Decoding and Demystifying Filters

by | Jan 27, 2022

Developing expertise in microscopy, like for any technical field, requires mastering fundamental concepts and skills while also developing fluency in the specific jargon. Although jargon can be convenient for facilitating communication, it often creates barriers for those new to the field. There are numerous resources available for microscopy education, yet it can be hard to know where to start. As part of an effort to make optical microscopy more accessible, we present a brief guide to fluorescent filters and highlight the specialized terms used to describe them. 

Fluorescent filters are optical components in the microscope that help separate the light in the microscope by colour (based on wavelength). It is important to familiarize yourself with optical filters because you need to match the filters to the probes when designing and carrying out experiments. You also need to know how to choose the appropriate filters when using multiple fluorophores (also known as fluorescent labels or probes) within a sample. Using fluorophores that are not optimal for your microscope filters can yield a weak signal or signal that is below the level of detection of your system. Alternatively, incorrect filter and fluorophore choice can create false positives during multi-colour imaging, threatening the integrity of data sets. Although we focus on optical filters here, the specifications of other components within your microscope, such as light sources, objectives, and detectors must be considered along with the filters. We will share some practical tips on how their specifications can affect your experiments in future posts.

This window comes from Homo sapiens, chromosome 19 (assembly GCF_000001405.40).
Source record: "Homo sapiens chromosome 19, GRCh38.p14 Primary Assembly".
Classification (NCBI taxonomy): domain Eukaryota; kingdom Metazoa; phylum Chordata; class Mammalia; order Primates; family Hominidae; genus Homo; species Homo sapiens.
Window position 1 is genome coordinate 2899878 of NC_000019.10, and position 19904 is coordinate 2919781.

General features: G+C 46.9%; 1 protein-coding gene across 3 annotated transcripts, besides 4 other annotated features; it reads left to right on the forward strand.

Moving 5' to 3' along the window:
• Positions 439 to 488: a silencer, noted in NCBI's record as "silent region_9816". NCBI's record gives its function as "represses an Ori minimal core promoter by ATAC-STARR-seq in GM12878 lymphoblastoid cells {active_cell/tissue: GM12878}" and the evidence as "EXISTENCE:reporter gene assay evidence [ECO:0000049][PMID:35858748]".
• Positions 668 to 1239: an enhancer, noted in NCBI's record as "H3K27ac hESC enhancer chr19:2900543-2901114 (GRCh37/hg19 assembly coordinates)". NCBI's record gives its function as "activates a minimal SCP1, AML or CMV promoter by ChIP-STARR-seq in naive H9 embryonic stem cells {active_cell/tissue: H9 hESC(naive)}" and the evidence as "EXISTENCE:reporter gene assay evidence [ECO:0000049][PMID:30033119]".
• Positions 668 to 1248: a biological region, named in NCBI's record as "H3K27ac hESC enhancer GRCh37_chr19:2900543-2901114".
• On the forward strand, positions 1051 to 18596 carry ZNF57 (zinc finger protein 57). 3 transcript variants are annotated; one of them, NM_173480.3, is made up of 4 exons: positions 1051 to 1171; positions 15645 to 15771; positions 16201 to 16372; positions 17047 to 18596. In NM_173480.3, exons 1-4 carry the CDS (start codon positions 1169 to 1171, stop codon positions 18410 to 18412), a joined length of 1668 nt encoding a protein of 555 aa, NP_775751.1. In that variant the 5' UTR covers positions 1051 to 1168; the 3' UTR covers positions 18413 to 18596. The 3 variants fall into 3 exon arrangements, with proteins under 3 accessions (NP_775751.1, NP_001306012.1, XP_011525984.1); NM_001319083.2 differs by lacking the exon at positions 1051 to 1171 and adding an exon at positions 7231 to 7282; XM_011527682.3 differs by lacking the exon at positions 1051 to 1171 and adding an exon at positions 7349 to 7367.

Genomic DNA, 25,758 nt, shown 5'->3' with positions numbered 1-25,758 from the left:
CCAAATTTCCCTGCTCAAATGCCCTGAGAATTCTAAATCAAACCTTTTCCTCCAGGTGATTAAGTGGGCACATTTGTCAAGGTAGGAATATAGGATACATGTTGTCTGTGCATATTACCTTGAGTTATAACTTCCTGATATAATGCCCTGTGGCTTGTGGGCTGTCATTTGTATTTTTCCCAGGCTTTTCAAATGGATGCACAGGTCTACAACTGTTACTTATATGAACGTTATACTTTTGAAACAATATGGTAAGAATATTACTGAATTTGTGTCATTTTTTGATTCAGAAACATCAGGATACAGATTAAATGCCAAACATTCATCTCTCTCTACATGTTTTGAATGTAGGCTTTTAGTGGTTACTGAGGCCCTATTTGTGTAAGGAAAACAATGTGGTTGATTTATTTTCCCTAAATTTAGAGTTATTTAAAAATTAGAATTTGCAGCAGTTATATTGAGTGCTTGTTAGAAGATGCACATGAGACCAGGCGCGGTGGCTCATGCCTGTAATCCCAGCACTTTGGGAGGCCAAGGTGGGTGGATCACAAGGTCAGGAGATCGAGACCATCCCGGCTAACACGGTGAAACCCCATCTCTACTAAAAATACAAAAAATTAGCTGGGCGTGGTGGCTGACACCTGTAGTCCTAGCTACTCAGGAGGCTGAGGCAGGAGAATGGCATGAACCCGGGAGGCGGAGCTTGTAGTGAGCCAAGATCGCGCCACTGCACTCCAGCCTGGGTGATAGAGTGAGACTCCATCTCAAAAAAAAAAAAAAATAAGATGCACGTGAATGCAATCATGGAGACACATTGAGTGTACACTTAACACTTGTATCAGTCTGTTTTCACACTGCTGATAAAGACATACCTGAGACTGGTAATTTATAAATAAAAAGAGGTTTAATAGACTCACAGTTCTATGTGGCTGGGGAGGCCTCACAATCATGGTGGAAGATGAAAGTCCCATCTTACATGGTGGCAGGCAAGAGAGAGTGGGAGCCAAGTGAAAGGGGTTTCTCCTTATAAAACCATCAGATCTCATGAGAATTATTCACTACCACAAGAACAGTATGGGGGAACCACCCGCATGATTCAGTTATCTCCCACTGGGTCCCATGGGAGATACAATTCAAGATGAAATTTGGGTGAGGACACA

Filters range from individual glass components to more complex devices. The most common filters used in fluorescence microscopes are individual glass components that work by passively transmitting specific wavelengths while reflecting others, much like placing a colour filter on a camera lens. Figure 1 illustrates a graph or “trace” of filter % transmission as a function of wavelength. As shown, the filter will transmit light from about 465 and 495 nm, while reflecting light outside this range (where the transmission is close to 0). This type of filter is known as a “bandpass” filter because it “passes” or transmits a specific range of wavelengths while rejecting others.